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The month of March was a crazy month as our lives changes and we were forced to social distance. But just before we went into lock down, I had the...

Advice is given to use by many people in our lives. Our parents, our teachers, our mentors, friends and strangers can share a few words that can impact us for ever. Perhaps these are words we heed on a daily basis or we try to integrate into our lifestyle. What advice do you carry with you? In my recent column in the Napa Valley Register I shared some of the advice that winemakers have shared with me when interviewing them for the Wine Soundtrack podcast. Perhaps you have been given some of the same advice or perhaps some of these words will inspire you. Either way, may this be a wonderful new year! ************** When I was a little girl, my mom said something to me that I would never forget. I was nervous about going to a party and whether I would know people and have fun. She told me that you make your own good time. I could go with a negative attitude and would likely not have fun. Or I could go with a positive attitude and see what would happen.
This advice is something that I have carried with me throughout my life, and I approach everything I do with a positive attitude and an open mind.
I have the good fortune of meeting lots of winemakers. I have met some of the icons in the industry, people who helped establish their regions and set trends. But, when I was in the Willamette Valley as part of the Wine Writers Educational Tour, we attended a seminar with the Willamette Valley wine pioneers. This was not just a discussion of the people or a tasting of their wines but they, the original wine pioneers of the Willamette Valley, were there. It was not lost on me how legendary this panel was. These are the people who built the Willamette Valley and they shared their stories which I wrote about in the Napa Valley Register and you can read here. “It takes a village to raise a child. This is my village and I am the kid,” declared Jason Lett as he welcomed a group of wine writers to the Willamette Valley in Oregon. Jason’s father, David Lett, first saw the potential of Pinot Noir in Oregon.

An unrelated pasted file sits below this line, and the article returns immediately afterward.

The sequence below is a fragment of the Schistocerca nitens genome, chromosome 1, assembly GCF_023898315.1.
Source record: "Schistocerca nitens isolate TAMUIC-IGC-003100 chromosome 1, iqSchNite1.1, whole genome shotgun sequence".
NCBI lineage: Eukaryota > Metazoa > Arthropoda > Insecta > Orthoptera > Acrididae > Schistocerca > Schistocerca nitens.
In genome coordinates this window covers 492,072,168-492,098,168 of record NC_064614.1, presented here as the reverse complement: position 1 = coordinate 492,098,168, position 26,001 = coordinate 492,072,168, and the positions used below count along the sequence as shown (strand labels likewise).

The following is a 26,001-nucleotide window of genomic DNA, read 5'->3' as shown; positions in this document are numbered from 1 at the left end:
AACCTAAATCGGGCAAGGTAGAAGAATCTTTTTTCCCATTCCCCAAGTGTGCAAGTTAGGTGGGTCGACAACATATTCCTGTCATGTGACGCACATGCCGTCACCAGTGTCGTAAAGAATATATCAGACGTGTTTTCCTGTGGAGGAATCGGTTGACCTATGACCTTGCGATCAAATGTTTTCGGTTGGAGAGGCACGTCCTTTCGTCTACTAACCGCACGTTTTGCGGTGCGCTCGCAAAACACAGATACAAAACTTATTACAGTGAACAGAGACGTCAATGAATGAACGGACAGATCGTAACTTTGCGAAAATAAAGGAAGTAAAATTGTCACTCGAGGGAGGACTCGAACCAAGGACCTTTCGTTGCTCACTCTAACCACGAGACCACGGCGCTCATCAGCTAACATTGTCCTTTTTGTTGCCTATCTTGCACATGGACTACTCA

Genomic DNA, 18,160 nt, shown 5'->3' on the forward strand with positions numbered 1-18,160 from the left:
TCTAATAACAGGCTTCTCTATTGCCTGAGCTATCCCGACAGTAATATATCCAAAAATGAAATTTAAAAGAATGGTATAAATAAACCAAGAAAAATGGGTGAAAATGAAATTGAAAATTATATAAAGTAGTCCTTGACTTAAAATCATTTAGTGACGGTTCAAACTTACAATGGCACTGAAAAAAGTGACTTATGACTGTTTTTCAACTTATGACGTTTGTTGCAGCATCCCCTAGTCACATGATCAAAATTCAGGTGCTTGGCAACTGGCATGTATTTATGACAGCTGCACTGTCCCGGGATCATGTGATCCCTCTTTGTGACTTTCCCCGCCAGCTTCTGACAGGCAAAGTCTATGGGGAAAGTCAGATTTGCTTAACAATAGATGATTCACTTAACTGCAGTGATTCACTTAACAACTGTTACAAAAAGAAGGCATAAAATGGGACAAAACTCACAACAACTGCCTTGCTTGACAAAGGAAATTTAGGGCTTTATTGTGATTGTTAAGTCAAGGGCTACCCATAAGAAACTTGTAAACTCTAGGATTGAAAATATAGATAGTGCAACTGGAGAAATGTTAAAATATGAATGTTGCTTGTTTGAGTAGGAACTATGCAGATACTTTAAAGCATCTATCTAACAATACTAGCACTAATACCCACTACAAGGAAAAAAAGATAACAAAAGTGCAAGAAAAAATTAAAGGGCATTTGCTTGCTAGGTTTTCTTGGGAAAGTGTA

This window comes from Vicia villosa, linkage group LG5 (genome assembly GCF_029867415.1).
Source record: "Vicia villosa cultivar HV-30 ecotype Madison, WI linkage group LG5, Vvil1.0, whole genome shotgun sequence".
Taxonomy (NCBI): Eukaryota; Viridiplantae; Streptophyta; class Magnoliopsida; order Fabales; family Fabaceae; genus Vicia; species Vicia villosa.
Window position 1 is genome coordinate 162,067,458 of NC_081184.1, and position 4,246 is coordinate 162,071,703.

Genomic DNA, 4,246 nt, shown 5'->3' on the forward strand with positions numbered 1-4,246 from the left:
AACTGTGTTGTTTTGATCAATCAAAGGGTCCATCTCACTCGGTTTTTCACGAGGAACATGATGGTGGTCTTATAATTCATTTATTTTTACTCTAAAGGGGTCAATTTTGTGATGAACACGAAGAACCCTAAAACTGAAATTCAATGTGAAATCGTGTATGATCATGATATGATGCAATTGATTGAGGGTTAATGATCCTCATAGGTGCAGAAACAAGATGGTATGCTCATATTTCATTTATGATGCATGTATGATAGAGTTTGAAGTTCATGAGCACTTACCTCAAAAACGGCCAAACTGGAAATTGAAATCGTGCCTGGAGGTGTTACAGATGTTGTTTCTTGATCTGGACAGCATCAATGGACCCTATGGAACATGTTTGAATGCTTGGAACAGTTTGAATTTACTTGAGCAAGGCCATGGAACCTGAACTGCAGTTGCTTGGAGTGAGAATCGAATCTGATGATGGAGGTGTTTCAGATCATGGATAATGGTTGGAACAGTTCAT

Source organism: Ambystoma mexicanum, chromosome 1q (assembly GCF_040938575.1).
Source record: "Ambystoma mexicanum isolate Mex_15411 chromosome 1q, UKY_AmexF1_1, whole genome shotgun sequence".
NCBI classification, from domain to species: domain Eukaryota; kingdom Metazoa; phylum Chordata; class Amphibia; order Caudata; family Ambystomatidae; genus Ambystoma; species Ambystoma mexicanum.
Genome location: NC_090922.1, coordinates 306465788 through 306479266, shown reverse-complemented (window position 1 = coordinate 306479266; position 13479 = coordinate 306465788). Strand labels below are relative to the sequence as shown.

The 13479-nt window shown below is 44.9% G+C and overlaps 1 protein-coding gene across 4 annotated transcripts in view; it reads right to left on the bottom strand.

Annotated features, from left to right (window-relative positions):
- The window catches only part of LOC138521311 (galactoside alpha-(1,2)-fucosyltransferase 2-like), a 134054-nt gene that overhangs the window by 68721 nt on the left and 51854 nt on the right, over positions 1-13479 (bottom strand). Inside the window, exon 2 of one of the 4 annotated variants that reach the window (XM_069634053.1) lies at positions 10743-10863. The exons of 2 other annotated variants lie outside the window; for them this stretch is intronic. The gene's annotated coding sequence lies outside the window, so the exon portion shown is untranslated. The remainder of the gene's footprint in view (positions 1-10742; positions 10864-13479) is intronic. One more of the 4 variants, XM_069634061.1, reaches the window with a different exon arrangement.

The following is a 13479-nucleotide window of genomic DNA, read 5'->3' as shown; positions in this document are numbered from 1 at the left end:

A Utah native, David Lett moved to San Francisco for dental school in 1963 and was introduced to Napa Valley. He decided instead to study viticulture at UC Davis and after graduating, he moved to Oregon. According to Willamette Valley Wine, Pinot Noir was the first post-Prohibition vitis vinifera variety planted in the north Willamette Valley and the reason Lett came to Oregon. After studying the geography and climate of western Oregon, he had an idea of what would do well in the cool climate. Lett planted his vines in the Dundee Hills, establishing the Eyrie Vineyard, and produced his first wine in 1970.
As Jason spoke about his father, he sat alongside Richard and Nancy Ponzi, David Adelsheim, Harry Peterson-Nedry and Susan Sokol-Blosser.